Michael F. Vaezi

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Achalasia is a primary motor disorder of the esophagus characterized by insufficient lower esophageal sphincter relaxation and loss of esophageal peristalsis. This results in patients' complaints of dysphagia to solids and liquids, regurgitation, and occasional chest pain with or without weight loss. Endoscopic finding of retained saliva with puckered(More)
he American Gastroenterological Association (AGA) Institute Medical Position Panel consisted of the authors of the technical eview, a community-based gastroenterologist (Stephen W. Hiltz, MD, MBA, AGAF), an insurance provider representative (Edgar lack, MD, Medical Director, Policy Resources Technology Evaluation Center, BlueCross BlueShield Association), a(More)
. Demonstrate an understanding of the natural history and manifestations of reflux disease . Evaluate the role of diagnostic testing such as endoscopy, esophageal manometry, ambulatory pH monitoring, and impedance-pH monitoring in the management of patients with gastroesophageal reflux disease . Evaluate the options for treatment of patients with(More)
Achalasia is a primary esophageal motor disorder of unknown etiology producing complaints of dysphagia, regurgitation, and chest pain. The current treatments for achalasia involve the reduction of lower esophageal sphincter (LES) pressure resulting in improved esophageal emptying. Calcium channel blockers and nitrates, once used as initial treatment(More)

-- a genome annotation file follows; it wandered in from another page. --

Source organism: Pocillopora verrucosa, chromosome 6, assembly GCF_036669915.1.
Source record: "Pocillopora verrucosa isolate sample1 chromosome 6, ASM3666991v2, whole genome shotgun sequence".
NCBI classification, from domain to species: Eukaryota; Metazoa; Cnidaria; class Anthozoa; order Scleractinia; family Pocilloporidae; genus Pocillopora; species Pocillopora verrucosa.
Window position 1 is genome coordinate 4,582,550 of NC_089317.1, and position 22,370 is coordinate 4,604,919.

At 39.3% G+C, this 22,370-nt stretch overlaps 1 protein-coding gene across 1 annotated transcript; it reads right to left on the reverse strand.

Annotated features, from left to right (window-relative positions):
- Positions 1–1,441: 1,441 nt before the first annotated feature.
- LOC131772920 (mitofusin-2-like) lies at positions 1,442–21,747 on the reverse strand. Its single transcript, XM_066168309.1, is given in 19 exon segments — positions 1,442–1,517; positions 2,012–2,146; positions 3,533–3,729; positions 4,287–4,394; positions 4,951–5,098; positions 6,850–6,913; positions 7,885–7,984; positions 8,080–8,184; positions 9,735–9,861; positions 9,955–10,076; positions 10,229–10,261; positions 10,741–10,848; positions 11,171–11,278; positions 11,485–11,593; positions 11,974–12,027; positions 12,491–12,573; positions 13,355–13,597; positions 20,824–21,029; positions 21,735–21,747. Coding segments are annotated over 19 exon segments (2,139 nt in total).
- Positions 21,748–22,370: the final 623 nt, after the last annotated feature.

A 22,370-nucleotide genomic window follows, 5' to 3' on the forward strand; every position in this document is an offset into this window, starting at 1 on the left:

Idiopathic achalasia is an inflammatory disease of unknown etiology characterized by esophageal aperistalsis and failure of LES relaxation due to loss of inhibitory nitrinergic neurons in the esophageal myenteric plexus. Proposed causes of achalasia include gastroesophageal junction obstruction, neuronal degeneration, viral infection, genetic inheritance,(More)
BACKGROUND Symptom relief post pneumatic dilation is traditionally used to assess treatment success in achalasia patients. Recently, we showed that symptom relief and objective oesophageal emptying are concordant in about 70% of patients, while up to 30% of achalasia patients report near complete symptom relief despite poor oesophageal emptying of barium.(More)
Idiopathic achalasia is a primary esophageal motor disorder characterized by esophageal aperistalsis and abnormal lower esophageal sphincter (LES) relaxation in response to deglutition. It is a rare disease with an annual incidence of approximately 1/100,000 and a prevalence rate of 1/10,000. The disease can occur at any age, with a similar rate in men and(More)
BACKGROUND & AIMS Acid and pepsin are known to cause esophagitis. However, the role of duodenogastroesophageal reflux (DGER) in producing esophageal mucosal injury across the spectrum of gastroesophageal reflux disease (GERD) is controversial. METHODS Twenty controls (13 men; mean age, 41 years), 30 patients with GERD (15 men; mean age, 41 years), and 20(More)
The role of acid and duodenogastric reflux (DGR) in the development of esophageal mucosal injury has been extensively investigated using both animal and human models. In this report, clinical and experimental data are reviewed. The mechanisms by which gastric and duodenal contents produce esophageal mucosal injury are also discussed. Acid and pepsin are(More)
BACKGROUND Intrasphincteric injection of botulinum toxin is a new treatment option for achalasia. AIMS To compare the immediate and long term efficacy of botulinum toxin with that of pneumatic dilatation. METHODS Symptomatic patients with achalasia were randomised to botulinum toxin (22 patients, median age 57 years) or pneumatic dilatation (20(More)